As a family historian, I endeavor to breathe life into my ancestors by telling their tales. Taking aged documents, diaries, letters, and photographs, I try to recreate my predecessors’ realities, using our words and my imagination. Everyone has a story to share.
Which is why I wanted to read the novel, All the Flowers in Paris, authored by Sarah Jio.
Set in the City of Light, this split-story book opens with modern-day Caroline, who has been in an accident and wakes with amnesia.
Now, Caroline’s life is a blank sheet. Without a back story, she must fill in the pages of her life going forward. Although remnants of her past are slowly revealed to her, Caroline does not like what she discovers about her former self: She was a sad, withdrawn woman who shut herself off from the world in her oversized, empty apartment. But no more: Now, Caroline will rewrite her life as she would wish.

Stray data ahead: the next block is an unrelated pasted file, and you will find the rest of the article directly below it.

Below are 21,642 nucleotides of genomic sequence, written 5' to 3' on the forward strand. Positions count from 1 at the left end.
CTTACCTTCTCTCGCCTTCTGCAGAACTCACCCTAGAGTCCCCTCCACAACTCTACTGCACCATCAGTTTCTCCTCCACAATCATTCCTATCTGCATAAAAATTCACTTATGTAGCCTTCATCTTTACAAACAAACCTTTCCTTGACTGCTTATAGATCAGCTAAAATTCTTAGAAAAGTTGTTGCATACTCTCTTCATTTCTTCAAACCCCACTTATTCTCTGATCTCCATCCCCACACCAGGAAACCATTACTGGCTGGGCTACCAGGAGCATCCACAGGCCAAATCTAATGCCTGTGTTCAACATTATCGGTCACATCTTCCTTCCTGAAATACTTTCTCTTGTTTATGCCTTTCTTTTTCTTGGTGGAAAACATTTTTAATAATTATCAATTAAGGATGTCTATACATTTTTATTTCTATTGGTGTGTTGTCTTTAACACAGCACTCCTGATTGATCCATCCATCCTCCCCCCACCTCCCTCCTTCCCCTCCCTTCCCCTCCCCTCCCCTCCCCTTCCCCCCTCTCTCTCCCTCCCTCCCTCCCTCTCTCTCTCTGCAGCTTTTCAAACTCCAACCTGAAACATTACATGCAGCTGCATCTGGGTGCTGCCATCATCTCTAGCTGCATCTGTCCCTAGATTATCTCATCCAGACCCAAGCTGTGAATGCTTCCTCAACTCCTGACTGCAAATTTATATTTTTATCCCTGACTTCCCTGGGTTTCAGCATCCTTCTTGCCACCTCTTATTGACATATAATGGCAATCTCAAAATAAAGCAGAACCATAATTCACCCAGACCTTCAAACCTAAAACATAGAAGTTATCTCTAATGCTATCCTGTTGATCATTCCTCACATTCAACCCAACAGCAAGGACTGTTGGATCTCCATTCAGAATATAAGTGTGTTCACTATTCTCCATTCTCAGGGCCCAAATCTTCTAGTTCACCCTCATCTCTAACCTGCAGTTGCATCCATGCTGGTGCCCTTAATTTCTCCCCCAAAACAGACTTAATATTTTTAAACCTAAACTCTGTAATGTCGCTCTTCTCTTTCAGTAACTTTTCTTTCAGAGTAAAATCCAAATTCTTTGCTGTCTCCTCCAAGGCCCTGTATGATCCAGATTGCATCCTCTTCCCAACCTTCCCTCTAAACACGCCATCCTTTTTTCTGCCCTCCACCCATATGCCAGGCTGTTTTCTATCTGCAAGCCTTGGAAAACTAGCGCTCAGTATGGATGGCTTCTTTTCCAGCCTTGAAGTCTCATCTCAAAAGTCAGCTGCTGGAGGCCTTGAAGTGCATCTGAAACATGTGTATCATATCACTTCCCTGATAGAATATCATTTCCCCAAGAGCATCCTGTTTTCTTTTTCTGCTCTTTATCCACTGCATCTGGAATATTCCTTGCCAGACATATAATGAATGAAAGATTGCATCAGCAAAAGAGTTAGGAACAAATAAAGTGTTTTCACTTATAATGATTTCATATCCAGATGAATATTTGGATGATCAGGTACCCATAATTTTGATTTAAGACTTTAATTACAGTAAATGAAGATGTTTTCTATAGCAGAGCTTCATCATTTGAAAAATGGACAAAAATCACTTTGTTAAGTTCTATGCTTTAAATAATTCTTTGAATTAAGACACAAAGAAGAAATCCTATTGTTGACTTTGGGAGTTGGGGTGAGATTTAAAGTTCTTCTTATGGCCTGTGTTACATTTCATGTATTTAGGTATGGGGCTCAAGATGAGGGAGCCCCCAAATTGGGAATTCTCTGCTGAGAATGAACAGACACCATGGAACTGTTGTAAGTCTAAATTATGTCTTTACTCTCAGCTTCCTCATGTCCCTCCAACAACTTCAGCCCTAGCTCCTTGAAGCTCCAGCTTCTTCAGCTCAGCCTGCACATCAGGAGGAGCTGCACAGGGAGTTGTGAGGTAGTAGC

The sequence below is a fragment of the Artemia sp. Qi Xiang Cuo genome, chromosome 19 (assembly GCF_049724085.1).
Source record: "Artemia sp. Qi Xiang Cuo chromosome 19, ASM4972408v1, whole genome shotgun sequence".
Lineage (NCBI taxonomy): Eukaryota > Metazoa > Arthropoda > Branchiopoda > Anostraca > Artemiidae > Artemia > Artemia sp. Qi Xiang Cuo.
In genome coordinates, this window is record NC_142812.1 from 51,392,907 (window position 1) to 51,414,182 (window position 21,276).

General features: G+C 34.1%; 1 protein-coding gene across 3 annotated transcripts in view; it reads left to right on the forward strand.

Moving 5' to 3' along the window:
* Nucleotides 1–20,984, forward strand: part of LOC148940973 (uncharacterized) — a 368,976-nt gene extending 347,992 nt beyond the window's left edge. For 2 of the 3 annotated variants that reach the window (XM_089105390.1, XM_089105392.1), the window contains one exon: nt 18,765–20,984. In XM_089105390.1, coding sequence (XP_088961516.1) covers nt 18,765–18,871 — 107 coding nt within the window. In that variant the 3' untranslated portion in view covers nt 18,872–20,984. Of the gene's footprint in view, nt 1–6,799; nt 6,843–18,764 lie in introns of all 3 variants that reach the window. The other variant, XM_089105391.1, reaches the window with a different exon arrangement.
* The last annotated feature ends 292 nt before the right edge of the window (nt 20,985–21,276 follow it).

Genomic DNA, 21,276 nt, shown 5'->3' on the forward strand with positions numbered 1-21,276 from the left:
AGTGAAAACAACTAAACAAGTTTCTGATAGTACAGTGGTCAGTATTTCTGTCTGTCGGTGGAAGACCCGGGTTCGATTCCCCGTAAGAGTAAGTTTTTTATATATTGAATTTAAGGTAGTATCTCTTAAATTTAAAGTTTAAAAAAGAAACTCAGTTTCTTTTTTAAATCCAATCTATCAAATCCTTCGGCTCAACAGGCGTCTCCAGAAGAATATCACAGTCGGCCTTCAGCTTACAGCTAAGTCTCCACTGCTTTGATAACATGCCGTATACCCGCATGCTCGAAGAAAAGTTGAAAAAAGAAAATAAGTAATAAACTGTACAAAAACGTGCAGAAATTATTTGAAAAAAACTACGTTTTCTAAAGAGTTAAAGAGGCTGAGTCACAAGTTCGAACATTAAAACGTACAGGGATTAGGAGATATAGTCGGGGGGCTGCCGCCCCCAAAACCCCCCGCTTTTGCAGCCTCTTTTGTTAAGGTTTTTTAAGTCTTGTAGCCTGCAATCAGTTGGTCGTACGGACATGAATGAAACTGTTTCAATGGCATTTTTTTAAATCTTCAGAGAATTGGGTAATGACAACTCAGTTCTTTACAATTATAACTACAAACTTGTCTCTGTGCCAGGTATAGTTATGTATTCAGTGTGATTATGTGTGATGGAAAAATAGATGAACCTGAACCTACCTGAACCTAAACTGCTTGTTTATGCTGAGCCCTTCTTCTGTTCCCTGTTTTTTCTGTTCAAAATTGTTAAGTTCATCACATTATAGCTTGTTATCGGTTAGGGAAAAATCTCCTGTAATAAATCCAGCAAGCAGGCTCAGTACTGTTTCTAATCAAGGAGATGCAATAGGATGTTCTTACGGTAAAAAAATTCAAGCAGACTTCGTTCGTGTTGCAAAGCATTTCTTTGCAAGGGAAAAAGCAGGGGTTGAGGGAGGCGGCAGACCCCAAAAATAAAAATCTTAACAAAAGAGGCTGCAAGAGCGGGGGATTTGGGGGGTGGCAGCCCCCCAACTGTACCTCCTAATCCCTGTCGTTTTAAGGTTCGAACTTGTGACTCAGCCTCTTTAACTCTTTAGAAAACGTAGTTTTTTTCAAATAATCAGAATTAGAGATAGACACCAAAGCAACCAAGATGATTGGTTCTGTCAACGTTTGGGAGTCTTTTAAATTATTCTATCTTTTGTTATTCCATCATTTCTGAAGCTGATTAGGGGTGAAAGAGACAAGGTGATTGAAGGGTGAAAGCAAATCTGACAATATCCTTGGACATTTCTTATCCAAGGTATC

While rooting through her apartment for clues to herself, Caroline unearths unsent love letters penned by a young widow named Celine, living in Nazi-occupied Paris with her father and daughter. Celine’s father, a florist, is beloved by all, that is until his well-concealed secret is revealed: his mother was Jewish. Suddenly, everything is turned topsy-turvy for Celine’s family, and the wolf is waiting at the door.
Thoughtful and thought-provoking, heart-rending and hopeful, All the Flowers in Paris beautifully blends the lives of Caroline and Celine. Although they are very different people from vastly different times, both women live life with purpose and passion, giving all they are for those they love.
A timeless story set in a timeless city, All the Flowers in Paris is a must-read for romantics and history lovers alike.